naphth-, naphtho-

(Greek > Latin: volatile petroleum derivative; containing, or derived from the coal-tar derivative naphthol)

1. Any of various products of petroleum, used as a gasoline ingredient, a source of synthetic natural gas, a paint and varnish thinner, a dry cleaning fluid, and as a raw material for plastics.
2. A clear colorless flammable mixture of light hydrocarbons from petroleum.

It is used as raw material for many petrochemicals and plastics.

1. A white, volatile, monoclinic or platelike solid having a strong coal-tar odor; insoluble in water and soluble in alcohol, ether, and benzene. 2. A white, crystalline, water-insoluble hydrocarbon, usually obtained from coal tar.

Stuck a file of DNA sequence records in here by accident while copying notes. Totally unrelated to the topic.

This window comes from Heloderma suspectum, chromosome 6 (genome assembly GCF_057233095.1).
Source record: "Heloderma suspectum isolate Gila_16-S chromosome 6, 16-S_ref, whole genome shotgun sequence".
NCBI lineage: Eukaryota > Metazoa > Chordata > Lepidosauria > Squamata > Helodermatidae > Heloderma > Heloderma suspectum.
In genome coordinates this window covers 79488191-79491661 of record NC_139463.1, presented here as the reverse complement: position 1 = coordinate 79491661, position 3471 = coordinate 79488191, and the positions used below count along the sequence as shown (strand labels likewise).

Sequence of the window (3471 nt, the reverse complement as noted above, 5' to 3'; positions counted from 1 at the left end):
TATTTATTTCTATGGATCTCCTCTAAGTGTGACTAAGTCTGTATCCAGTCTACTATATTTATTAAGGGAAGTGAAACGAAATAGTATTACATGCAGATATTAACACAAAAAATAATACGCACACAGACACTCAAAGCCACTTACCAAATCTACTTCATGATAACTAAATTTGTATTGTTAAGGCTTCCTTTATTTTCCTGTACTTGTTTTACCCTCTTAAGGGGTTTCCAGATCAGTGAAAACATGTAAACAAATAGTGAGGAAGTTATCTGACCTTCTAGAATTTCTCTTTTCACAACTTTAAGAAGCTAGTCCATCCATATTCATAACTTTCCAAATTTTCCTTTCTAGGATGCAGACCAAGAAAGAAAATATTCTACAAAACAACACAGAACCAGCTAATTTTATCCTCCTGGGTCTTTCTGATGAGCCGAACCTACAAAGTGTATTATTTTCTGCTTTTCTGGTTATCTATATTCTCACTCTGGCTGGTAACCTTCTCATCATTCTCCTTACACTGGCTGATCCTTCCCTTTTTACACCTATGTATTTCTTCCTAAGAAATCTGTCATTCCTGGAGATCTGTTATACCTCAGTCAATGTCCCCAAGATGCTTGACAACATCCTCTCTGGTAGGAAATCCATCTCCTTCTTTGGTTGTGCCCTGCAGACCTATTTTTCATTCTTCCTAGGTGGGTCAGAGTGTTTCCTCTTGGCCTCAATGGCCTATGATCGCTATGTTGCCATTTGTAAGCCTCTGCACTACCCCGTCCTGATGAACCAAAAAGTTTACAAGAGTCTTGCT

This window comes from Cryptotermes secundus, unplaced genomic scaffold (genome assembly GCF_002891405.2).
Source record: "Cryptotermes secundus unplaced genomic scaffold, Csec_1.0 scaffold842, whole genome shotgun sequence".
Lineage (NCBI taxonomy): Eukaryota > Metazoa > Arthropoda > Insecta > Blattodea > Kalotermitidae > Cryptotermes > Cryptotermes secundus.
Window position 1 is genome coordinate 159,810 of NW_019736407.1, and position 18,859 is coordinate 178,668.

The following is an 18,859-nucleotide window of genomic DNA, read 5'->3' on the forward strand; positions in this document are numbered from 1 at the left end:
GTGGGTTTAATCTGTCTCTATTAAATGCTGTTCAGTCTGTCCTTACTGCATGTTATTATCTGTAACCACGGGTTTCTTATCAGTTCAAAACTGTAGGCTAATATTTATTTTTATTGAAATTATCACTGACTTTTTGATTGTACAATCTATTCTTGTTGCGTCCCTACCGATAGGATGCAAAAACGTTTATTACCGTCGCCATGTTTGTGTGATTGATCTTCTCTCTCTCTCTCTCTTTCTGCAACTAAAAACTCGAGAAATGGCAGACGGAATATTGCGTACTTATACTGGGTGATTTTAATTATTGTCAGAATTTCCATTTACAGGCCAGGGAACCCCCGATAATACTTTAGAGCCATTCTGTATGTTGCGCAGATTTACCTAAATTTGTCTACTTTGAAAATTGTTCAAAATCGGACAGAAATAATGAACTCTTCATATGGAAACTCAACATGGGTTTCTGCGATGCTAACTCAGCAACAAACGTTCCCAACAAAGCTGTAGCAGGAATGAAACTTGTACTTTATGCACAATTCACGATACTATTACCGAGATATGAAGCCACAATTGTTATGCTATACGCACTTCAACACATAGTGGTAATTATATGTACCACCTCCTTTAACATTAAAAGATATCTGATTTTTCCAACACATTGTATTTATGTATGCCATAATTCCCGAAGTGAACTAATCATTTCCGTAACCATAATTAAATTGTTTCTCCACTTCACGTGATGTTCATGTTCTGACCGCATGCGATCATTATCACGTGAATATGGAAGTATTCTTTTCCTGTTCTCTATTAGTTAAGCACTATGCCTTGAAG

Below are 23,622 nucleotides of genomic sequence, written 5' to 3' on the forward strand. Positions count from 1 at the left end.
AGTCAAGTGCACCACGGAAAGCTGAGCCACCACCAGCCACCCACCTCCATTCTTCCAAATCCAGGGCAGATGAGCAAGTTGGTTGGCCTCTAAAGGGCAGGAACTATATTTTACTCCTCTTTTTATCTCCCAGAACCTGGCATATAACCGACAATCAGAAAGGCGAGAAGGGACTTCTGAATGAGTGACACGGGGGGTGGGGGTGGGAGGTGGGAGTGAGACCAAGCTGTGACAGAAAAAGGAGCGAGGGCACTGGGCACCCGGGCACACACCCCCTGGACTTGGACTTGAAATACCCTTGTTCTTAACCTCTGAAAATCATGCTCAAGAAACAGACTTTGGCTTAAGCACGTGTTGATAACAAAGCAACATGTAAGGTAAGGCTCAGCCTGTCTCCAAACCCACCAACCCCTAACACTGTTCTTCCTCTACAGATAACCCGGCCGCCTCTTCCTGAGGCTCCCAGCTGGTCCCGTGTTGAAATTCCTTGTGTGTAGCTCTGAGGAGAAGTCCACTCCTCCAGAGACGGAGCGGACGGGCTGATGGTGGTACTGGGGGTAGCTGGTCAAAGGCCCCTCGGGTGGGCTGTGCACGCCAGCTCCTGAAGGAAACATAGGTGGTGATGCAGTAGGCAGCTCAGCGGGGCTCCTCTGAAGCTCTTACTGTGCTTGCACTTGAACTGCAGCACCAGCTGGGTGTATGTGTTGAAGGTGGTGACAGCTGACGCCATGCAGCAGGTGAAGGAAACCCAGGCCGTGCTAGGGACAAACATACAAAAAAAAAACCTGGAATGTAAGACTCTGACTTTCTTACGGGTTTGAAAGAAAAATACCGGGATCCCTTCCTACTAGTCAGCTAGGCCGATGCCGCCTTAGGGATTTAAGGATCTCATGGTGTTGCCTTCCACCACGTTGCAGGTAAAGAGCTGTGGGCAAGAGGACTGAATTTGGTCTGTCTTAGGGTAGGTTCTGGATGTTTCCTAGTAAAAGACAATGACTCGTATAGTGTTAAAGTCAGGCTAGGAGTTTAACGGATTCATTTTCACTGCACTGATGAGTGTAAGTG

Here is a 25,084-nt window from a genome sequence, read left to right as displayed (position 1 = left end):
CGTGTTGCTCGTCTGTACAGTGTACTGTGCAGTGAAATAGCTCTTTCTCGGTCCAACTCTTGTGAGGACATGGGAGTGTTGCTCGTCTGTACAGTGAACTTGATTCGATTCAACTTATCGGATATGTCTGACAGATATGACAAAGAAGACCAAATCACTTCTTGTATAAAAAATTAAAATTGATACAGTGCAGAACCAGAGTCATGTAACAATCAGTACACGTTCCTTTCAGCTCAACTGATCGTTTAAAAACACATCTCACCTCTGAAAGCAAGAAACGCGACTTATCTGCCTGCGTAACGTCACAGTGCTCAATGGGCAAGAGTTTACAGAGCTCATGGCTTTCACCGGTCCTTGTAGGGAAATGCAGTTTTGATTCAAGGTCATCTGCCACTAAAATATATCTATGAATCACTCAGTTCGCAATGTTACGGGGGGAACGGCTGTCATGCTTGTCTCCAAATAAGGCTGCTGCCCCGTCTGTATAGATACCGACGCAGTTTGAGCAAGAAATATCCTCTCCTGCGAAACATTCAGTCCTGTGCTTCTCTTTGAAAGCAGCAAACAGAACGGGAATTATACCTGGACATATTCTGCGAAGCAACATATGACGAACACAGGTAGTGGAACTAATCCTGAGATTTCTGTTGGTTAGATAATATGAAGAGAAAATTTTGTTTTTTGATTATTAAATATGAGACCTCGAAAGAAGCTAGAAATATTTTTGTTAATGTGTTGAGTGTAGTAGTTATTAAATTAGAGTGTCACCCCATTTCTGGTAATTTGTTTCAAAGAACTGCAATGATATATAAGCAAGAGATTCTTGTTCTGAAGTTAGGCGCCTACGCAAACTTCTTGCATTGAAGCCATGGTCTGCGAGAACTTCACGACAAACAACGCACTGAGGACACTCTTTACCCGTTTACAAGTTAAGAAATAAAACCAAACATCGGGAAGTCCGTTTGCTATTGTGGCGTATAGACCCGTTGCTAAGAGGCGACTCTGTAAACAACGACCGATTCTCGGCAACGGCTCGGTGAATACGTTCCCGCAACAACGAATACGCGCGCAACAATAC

Used in making dyes; such as, a moth repellent (mothballs), plastics, dyes, solvents, antiseptics, and insecticides.

1. Formerly, designating an acid probably identical with phthalic acid.
2. Pertaining to, derived from, or related to, naphthalene; used specifically to denote any one of a series of acids derived from naphthalene, and called naphthalene acids.
Poisoning from acute or chronic exposure to excessive amounts of naphthol.

Ingestion of large amounts may cause abdominal pain, vomiting, diarrhea, circulatory failure, convulsions, and death.

External application may cause nephritis, hematuria, hemolytic anemia, jaundice, convulsions, and death.